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-   -   Why do these P+1 factorizations work? (https://www.mersenneforum.org/showthread.php?t=11657)

Mr. P-1 2009-03-29 16:32

Why do these P+1 factorizations work?
 
[code]$ echo 264230314763760208834215981504580626343342447 | ecm -x0 407367722 -pp1 1312500 0
GMP-ECM 6.2 [powered by GMP 4.2.2] [P+1]
Input number is 264230314763760208834215981504580626343342447 (45 digits)
Using B1=1312500, B2=0, polynomial x^1, x0=407367722
Step 1 took 1776ms
********** Factor found in step 1: 5661205017073505552389801
Found probable prime factor of 25 digits: 5661205017073505552389801
Probable prime cofactor 46673864303955381847 has 20 digits[/code]

p+1 = 5661205017073505552389802 = 2 * 13 * 1693921 * 128541209715699337
p-1 = 5661205017073505552389800 = 2^3 * 3 * 5^2 * 7 * 19 * 137 * 619 * 215899 * 12223199

Neither p+1 nor p-1 is smooth to the given bound.

Here's another:

[code]$ echo 2855451057157704997579326497626590663028969 | ecm -pp1 -x0 3338685868 1277500 0
GMP-ECM 6.2 [powered by GMP 4.2.2] [P+1]
Input number is 2855451057157704997579326497626590663028969 (43 digits)
Using B1=1277500, B2=0, polynomial x^1, x0=3338685868
Step 1 took 1720ms
********** Factor found in step 1: 896774094182730749591
Found probable prime factor of 21 digits: 896774094182730749591
Probable prime cofactor 3184136423744490284159 has 22 digits[/code]

p+1 = 896774094182730749592 = 2^3 * 3 * 659 * 4093351 * 13851838237
p-1 = 896774094182730749590 = 2 * 5 * 11 * 257 * 25307 * 102611 * 12215821

akruppa 2009-03-29 17:17

In P-1, if all factors [I]p[/I] of [I]N[/I] are [I]p[/I]≡1 (mod [I]m[/I]) for some [I]m[/I], then N≡1 (mod [I]m[/I]), and we can include [I]m[/I] in the stage 1 exponent by exponentiating by [I]N[/I]-1, without actually knowing what [I]m[/I] is. GMP-ECM does that, so that for example for cyclotomic numbers Φ[sub]m[/sub](x), the known factor [I]m[/I] in [I]p[/I]-1 is always included, without the user having to specify [I]m[/I] via the -go parameter.

For P+1, we adapt this to exponentiating by [I]N[/I][sup]2[/sup]-1 in stage 1. This way, if all factors are [I]p[/I]≡±1 (mod [I]m[/I]) for some [I]m[/I], we are certain to include [I]m[/I] in the exponent.

In your two cases, [I]N[/I][sup]2[/sup]-1 happens to be divisible by 12223199 and 12215821, respectively, so these to primes got included in stage 1 even though they are greater than B1.

Alex

Mr. P-1 2009-03-30 07:54

That's great! In fact, I already knew about the 12223199 and 12215821 factors of p-1. Both Ns are composite factors of Mersennes found by P-1, and I was looking for the best way to resolve them. Of course I can break them in seconds by throwing a few curves at them, but using P+1 to the original P-1 bounds breaks them in a fraction of a second.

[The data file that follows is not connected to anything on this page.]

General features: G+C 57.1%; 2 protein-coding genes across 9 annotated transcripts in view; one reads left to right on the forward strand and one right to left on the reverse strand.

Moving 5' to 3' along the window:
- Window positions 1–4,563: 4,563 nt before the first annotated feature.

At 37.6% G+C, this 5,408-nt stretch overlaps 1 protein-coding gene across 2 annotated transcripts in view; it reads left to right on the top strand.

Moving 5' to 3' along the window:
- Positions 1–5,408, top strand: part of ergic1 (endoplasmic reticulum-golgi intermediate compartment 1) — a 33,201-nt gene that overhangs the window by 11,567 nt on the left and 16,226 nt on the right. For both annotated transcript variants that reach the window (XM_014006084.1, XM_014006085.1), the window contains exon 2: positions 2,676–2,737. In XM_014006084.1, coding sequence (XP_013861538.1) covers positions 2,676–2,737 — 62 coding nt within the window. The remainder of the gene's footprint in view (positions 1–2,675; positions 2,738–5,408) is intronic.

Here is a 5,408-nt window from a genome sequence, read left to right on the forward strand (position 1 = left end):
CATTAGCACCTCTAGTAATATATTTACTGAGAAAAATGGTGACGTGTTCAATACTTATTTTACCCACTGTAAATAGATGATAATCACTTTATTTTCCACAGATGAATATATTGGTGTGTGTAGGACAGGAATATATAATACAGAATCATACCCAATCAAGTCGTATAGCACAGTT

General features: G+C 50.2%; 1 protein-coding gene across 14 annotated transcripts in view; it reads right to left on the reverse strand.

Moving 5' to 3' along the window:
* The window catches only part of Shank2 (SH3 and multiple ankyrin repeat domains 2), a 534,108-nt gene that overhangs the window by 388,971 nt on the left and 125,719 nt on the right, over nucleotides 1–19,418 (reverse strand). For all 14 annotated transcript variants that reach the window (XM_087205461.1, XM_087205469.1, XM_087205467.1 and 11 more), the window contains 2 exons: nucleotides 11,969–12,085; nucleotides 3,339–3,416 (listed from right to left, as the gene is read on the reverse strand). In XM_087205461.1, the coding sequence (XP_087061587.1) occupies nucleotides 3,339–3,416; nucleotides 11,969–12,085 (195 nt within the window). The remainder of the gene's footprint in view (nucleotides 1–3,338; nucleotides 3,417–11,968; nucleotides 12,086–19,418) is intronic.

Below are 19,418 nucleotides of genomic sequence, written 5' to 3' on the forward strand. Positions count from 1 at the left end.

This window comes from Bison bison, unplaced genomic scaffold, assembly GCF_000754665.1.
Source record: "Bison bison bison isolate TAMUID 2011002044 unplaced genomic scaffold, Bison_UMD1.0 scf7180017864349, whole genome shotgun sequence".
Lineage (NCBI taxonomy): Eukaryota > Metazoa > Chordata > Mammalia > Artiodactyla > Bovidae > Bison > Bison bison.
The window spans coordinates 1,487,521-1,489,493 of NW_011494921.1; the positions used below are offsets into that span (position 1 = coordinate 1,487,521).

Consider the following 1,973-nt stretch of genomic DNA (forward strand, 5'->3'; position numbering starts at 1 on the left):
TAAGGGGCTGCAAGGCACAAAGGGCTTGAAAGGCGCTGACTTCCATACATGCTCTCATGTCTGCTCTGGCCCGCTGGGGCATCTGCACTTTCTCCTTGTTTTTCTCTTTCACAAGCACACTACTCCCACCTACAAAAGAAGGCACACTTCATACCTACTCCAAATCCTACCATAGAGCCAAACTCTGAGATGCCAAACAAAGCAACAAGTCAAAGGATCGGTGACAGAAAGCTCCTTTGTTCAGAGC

The downside is that sometimes you get a "found input number N" and the program halts even if there are more runs to do. Is there a way to make in continue when that happens?

akruppa 2009-03-30 14:05

Hmm... a "Don't take N for an answer" option should not be too hard, once I figure out how the loop in main.c works again. In the meantime, if you find N frequently, it's a strong hint that the B1,B2 values are too high.

If you give "-v -v" verboseness and a composite factor is found in stage 2, it'll test each point of evaluation for a factor (instead of just their product) and try to determine the largest prime factor in the group order associated with each prime factor of N. A side effect is that usually the prime factors of the composite factor of N are printed. (And when I tested whether that code actually still works, I found that the code could segfault sometimes... fixed in SVN, but beware if you use 6.2.2. There are enough bugs piling up that we may need a 6.2.3 soon. :sad:)

Alex

ATH 2009-10-11 10:49

Is this also why this factor was found by P-1 during P+1?

GMP-ECM 6.2.3 [powered by GMP 4.2.1_MPIR_1.1.1] [B][P+1][/B]
Input number is (2^2917+1)/3 (878 digits)
Using B1=10000000, B2=93541776130, polynomial x^1, x0=3358300603
Step 1 took 75640ms
Step 2 took 100922ms
[factor found by [B]P-1[/B]]
********** Factor found in step 2: 19038883797876537274366477800610849
Found probable prime factor of 35 digits: 19038883797876537274366477800610849
Composite cofactor ((2^2917+1)/3)/19038883797876537274366477800610849 has 844 digits

akruppa 2009-10-11 12:44

P+1 can either end up working in a group of order p-1 or p+1, depending on whether x[SUB]0[/SUB][SUP]2[/SUP] - 4 is a quadratic residue modulo p or not. Since we don't know p in advance, we can't tell which one it was until after p was found. If it was actually p-1, the GMP-ECM prints the message you quoted. The effect of getting either p-1 or p+1 is pretty fundamental to how P+1 works, we don't know how to construct a quadratic extension of GF(p) reliably without knowing p. The extra exponentiation etc. we do in GMP-ECM is not related to this.

Alex


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